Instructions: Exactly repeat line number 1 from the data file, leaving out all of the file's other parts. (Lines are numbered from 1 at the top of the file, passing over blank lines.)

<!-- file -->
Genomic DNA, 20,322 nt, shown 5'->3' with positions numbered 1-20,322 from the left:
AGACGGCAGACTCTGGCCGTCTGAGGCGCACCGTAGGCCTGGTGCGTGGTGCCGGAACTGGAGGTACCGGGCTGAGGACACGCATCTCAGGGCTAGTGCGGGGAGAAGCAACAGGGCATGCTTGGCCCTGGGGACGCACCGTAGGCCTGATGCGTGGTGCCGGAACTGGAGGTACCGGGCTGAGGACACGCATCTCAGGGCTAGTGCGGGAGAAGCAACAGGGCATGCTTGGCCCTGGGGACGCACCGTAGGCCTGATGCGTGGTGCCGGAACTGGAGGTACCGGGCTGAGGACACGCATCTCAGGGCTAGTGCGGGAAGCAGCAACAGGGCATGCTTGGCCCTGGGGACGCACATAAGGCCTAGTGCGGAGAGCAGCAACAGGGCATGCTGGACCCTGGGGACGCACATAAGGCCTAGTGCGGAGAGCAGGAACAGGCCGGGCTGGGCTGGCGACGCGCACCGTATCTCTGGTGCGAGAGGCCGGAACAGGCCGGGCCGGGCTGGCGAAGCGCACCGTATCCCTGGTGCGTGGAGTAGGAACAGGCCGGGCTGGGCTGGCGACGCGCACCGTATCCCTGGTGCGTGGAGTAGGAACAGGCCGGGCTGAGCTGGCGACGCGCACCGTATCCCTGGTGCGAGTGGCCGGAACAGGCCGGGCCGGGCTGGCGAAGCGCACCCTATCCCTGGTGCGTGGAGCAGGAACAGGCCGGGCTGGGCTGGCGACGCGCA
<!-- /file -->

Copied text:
Genomic DNA, 20,322 nt, shown 5'->3' with positions numbered 1-20,322 from the left: